Department of Mathematics

Applied Mathematics

  •  Tino Ullrich , TU Chemnitz
  •  A New Subsampling Technique for Random Points and Optimal Least Squares Approximation of High-Dimensional Functions
  •  02/04/2021
  •  2:30 PM - 3:30 PM
  •  Online (virtual meeting) (Virtual Meeting Link)
  •  Olga Turanova (turanova@msu.edu)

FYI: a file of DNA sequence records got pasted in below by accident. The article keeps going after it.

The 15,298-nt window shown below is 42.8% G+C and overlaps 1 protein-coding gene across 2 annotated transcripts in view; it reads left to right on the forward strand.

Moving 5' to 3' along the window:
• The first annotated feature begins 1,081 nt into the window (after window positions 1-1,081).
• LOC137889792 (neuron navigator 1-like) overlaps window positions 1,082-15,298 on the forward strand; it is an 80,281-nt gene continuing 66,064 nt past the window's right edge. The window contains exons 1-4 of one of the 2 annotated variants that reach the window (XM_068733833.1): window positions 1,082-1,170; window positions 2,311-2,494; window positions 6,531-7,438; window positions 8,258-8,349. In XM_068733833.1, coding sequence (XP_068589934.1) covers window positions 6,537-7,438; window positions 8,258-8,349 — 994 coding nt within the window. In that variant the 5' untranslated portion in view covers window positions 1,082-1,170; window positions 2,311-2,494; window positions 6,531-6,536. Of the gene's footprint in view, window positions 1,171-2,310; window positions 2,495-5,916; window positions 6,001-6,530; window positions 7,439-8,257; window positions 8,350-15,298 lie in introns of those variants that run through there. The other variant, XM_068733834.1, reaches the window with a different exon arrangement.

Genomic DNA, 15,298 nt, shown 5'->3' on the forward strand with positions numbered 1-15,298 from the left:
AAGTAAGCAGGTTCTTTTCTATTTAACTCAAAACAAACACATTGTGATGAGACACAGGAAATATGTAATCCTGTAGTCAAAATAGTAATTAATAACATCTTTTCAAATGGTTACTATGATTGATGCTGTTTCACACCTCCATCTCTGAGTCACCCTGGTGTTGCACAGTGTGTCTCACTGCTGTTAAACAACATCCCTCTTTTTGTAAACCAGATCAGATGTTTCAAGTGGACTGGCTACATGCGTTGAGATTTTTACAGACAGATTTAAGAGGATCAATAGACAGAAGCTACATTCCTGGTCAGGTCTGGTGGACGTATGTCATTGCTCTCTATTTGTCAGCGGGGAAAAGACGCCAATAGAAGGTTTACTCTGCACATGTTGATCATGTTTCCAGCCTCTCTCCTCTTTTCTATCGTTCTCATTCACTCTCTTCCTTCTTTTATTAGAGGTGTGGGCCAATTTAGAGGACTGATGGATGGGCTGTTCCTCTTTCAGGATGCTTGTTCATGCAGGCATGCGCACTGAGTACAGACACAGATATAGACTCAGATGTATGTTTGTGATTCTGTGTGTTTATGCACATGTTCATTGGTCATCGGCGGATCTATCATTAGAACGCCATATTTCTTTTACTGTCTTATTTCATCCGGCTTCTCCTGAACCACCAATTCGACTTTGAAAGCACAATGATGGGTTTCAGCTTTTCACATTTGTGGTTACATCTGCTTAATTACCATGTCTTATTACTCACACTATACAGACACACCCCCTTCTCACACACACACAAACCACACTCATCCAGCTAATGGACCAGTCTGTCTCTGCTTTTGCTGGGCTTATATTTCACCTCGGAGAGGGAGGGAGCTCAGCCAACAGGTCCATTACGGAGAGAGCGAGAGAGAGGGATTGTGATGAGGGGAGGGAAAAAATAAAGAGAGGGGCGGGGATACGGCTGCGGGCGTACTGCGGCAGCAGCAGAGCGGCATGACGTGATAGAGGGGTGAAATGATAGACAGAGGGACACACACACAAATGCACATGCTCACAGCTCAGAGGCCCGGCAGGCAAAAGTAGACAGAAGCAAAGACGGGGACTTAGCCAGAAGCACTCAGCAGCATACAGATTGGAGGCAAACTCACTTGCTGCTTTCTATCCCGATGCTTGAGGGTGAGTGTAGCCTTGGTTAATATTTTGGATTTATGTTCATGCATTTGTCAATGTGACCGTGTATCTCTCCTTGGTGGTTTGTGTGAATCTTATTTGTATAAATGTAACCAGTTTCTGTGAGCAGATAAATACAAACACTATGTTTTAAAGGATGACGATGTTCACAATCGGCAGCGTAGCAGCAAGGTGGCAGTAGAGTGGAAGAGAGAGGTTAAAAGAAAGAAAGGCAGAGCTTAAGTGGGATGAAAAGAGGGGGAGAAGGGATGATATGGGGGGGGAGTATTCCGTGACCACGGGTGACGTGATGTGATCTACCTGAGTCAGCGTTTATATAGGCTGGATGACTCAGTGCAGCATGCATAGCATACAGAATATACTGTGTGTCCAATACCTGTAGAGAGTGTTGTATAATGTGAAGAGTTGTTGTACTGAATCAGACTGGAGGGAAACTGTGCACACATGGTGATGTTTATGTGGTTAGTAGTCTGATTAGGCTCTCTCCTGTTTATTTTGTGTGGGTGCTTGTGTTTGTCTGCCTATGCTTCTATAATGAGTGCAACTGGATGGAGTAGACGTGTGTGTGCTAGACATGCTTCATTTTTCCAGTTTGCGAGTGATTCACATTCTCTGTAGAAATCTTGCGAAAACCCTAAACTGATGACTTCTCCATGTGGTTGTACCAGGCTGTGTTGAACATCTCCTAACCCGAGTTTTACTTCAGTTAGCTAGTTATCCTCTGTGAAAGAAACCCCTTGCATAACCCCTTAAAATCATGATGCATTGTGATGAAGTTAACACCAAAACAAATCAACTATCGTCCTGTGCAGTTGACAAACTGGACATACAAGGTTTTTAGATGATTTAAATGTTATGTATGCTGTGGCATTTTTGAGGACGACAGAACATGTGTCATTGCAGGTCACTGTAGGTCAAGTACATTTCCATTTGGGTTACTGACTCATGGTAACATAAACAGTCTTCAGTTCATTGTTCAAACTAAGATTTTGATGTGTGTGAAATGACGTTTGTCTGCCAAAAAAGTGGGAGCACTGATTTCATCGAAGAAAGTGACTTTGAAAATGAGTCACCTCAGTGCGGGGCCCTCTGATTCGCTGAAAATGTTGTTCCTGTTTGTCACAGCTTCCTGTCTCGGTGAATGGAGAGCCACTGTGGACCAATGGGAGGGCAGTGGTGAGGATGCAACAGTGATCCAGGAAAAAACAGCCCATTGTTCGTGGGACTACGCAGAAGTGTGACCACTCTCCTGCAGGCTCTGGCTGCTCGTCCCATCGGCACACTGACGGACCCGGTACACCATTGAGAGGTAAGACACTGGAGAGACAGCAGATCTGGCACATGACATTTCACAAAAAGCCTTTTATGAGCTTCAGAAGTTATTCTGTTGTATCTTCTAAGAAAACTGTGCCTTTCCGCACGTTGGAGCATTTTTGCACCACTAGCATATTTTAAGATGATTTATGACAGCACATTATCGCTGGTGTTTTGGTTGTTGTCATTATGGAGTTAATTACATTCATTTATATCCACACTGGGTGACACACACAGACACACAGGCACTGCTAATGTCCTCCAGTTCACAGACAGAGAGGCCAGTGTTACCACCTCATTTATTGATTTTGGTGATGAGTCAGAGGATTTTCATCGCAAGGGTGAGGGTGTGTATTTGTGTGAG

We provide a new general upper bound for the minimal L2-worst-case recovery error in the framework of RKHS, where only n function samples are allowed. This quantity can be bounded in terms of the singular numbers of the compact embedding into the space of square integrable functions. It turns out that in many relevant situations this quantity is asymptotically only worse by square root of log(n) compared to the singular numbers. The algorithm which realizes this behavior is a weighted least squares algorithm based on a specific set of sampling nodes which works for the whole class of functions simultaneously. These points are constructed out of a random draw with respect to distribution tailored to the spectral properties of the reproducing kernel (importance sampling) in combination with a sub-sampling procedure coming from the celebrated proof of Weaver's conjecture, which was shown to be equivalent to the Kadison-Singer problem. For the above multivariate setting, it is still a fundamental open problem whether sampling algorithms are as powerful as algorithms allowing general linear information like Fourier or wavelet coefficients. However, the gap is now rather small. As a consequence, we may study well-known scenarios where it was widely believed that sparse grid sampling recovery methods perform optimally. It turns out that this is not the case for dimensions d > 2. This is joint work with N. Nagel and M. Schaefer from TU Chemnitz.

 

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